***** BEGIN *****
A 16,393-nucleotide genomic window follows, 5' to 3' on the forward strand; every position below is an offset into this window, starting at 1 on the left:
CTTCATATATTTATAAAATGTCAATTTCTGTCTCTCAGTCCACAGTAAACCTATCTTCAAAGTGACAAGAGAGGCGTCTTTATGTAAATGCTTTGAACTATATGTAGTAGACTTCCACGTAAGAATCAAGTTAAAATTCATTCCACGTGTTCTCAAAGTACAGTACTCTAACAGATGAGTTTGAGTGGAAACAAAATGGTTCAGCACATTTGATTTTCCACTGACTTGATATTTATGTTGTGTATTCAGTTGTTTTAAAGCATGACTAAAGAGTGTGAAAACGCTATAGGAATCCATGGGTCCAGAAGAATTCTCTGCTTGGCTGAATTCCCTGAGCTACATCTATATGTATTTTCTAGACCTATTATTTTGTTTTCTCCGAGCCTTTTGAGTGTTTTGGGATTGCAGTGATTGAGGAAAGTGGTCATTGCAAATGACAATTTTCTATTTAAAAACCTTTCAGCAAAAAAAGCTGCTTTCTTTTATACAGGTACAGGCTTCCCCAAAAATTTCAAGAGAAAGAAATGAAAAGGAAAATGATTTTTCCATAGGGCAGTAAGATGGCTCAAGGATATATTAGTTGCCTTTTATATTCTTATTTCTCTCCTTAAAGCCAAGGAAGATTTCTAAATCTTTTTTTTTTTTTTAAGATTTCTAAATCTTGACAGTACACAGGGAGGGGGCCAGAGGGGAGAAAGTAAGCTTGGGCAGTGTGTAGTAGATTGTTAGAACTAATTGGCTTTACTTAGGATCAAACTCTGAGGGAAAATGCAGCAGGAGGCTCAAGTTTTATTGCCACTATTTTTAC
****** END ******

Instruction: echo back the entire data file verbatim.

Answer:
A 16,393-nucleotide genomic window follows, 5' to 3' on the forward strand; every position below is an offset into this window, starting at 1 on the left:
CTTCATATATTTATAAAATGTCAATTTCTGTCTCTCAGTCCACAGTAAACCTATCTTCAAAGTGACAAGAGAGGCGTCTTTATGTAAATGCTTTGAACTATATGTAGTAGACTTCCACGTAAGAATCAAGTTAAAATTCATTCCACGTGTTCTCAAAGTACAGTACTCTAACAGATGAGTTTGAGTGGAAACAAAATGGTTCAGCACATTTGATTTTCCACTGACTTGATATTTATGTTGTGTATTCAGTTGTTTTAAAGCATGACTAAAGAGTGTGAAAACGCTATAGGAATCCATGGGTCCAGAAGAATTCTCTGCTTGGCTGAATTCCCTGAGCTACATCTATATGTATTTTCTAGACCTATTATTTTGTTTTCTCCGAGCCTTTTGAGTGTTTTGGGATTGCAGTGATTGAGGAAAGTGGTCATTGCAAATGACAATTTTCTATTTAAAAACCTTTCAGCAAAAAAAGCTGCTTTCTTTTATACAGGTACAGGCTTCCCCAAAAATTTCAAGAGAAAGAAATGAAAAGGAAAATGATTTTTCCATAGGGCAGTAAGATGGCTCAAGGATATATTAGTTGCCTTTTATATTCTTATTTCTCTCCTTAAAGCCAAGGAAGATTTCTAAATCTTTTTTTTTTTTTTAAGATTTCTAAATCTTGACAGTACACAGGGAGGGGGCCAGAGGGGAGAAAGTAAGCTTGGGCAGTGTGTAGTAGATTGTTAGAACTAATTGGCTTTACTTAGGATCAAACTCTGAGGGAAAATGCAGCAGGAGGCTCAAGTTTTATTGCCACTATTTTTAC